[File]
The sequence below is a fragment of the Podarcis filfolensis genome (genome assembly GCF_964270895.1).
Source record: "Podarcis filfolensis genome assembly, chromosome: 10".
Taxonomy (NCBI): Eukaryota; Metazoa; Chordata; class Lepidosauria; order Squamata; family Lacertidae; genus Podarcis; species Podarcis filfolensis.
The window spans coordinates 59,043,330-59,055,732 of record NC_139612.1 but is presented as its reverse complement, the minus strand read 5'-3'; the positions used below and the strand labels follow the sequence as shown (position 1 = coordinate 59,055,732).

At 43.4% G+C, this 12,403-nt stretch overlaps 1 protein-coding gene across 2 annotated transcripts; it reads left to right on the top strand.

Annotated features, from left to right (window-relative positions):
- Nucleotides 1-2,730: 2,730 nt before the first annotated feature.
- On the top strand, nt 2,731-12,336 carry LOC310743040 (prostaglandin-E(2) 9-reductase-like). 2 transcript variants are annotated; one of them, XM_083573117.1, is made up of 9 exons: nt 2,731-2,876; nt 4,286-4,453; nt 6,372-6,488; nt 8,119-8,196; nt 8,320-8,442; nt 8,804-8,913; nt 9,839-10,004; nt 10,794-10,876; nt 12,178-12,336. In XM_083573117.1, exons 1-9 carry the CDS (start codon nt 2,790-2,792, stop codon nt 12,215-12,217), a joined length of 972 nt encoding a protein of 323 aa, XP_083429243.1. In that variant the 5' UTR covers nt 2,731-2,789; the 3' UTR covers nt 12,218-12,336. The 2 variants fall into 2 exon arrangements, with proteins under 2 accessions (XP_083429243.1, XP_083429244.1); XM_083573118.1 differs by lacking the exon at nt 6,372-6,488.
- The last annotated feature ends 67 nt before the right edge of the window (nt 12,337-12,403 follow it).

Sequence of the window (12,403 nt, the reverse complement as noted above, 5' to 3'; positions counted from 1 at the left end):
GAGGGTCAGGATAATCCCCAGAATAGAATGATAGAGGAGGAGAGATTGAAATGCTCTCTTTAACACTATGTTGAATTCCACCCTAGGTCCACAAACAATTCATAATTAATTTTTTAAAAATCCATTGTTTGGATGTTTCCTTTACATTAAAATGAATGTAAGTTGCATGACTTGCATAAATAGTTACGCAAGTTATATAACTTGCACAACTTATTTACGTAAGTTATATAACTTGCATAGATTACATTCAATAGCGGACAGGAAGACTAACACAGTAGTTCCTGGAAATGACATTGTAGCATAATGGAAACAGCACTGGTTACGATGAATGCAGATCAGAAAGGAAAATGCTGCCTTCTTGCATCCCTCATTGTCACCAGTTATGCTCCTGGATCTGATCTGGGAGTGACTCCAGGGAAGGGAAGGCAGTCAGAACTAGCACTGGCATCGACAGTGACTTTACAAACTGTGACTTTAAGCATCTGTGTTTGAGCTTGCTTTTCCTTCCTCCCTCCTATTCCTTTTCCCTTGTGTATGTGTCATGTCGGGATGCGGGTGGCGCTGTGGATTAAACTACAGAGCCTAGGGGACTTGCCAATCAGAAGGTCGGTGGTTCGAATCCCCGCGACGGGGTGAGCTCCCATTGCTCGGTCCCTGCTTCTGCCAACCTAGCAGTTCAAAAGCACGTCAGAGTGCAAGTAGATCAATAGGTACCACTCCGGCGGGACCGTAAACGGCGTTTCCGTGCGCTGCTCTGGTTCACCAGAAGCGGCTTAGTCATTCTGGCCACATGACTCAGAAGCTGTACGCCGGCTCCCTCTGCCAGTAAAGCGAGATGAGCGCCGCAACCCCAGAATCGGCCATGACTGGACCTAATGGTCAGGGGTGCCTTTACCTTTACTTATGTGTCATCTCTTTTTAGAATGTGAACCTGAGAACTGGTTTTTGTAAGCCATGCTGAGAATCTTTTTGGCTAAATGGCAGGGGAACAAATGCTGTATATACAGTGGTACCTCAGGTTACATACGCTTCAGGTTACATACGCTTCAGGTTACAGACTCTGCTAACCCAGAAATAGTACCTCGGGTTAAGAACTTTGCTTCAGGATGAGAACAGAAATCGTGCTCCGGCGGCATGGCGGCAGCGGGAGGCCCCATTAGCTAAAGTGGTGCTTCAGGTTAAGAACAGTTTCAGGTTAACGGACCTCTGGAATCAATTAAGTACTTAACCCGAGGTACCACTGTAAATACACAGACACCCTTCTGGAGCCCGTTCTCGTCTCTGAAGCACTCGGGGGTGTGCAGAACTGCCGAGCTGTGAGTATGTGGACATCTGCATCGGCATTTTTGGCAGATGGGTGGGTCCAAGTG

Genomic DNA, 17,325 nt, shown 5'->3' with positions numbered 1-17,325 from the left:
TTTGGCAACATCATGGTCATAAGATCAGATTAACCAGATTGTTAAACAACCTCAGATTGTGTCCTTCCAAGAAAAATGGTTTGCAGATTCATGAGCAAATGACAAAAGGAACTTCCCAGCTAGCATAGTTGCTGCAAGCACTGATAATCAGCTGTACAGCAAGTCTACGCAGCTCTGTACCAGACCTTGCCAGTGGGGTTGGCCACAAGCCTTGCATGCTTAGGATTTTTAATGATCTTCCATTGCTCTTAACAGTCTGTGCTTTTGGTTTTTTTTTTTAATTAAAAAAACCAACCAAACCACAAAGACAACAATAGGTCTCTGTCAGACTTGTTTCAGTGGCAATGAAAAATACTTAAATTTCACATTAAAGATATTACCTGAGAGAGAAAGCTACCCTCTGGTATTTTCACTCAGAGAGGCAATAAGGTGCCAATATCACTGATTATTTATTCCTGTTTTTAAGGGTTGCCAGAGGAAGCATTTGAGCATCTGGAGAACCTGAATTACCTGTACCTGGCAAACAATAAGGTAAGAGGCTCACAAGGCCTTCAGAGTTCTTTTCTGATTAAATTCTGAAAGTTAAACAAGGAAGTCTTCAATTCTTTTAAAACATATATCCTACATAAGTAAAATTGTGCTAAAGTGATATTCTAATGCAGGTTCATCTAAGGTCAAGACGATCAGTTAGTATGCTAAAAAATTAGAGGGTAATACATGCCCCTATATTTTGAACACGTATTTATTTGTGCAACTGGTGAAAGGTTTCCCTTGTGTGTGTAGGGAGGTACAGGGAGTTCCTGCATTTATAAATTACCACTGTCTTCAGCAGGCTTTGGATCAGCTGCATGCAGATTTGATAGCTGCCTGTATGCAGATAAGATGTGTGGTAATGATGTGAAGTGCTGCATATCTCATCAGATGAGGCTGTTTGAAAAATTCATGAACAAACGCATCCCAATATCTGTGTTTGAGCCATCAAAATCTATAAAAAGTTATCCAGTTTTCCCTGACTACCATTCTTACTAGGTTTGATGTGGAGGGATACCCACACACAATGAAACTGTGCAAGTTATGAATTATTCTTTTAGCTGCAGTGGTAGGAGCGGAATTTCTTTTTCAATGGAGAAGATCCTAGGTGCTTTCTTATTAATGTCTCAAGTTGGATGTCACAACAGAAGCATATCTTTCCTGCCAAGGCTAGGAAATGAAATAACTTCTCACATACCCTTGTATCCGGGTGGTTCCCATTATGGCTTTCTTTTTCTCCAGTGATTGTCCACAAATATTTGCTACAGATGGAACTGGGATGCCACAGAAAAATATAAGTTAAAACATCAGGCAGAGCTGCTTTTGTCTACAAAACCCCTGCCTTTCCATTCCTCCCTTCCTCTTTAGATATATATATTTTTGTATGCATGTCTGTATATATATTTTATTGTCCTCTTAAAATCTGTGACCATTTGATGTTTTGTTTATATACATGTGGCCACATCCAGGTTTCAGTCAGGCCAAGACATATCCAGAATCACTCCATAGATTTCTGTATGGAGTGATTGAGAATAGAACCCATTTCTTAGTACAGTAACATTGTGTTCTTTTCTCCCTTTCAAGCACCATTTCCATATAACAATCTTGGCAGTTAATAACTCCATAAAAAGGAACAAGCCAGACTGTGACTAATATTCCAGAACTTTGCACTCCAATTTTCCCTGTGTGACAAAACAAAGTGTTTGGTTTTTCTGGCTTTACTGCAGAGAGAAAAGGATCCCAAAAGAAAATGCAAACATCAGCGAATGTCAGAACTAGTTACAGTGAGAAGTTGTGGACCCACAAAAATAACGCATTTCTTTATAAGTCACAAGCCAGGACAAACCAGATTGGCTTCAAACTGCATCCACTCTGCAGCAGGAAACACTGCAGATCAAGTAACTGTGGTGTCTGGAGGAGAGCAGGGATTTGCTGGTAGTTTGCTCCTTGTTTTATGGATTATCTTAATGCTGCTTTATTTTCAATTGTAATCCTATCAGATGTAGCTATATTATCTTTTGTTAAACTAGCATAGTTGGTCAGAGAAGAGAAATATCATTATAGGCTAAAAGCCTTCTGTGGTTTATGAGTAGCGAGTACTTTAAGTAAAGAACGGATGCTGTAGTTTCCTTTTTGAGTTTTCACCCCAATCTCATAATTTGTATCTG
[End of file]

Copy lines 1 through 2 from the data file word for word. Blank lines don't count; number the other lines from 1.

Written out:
The sequence below is a fragment of the Podarcis filfolensis genome (genome assembly GCF_964270895.1).
Source record: "Podarcis filfolensis genome assembly, chromosome: 10".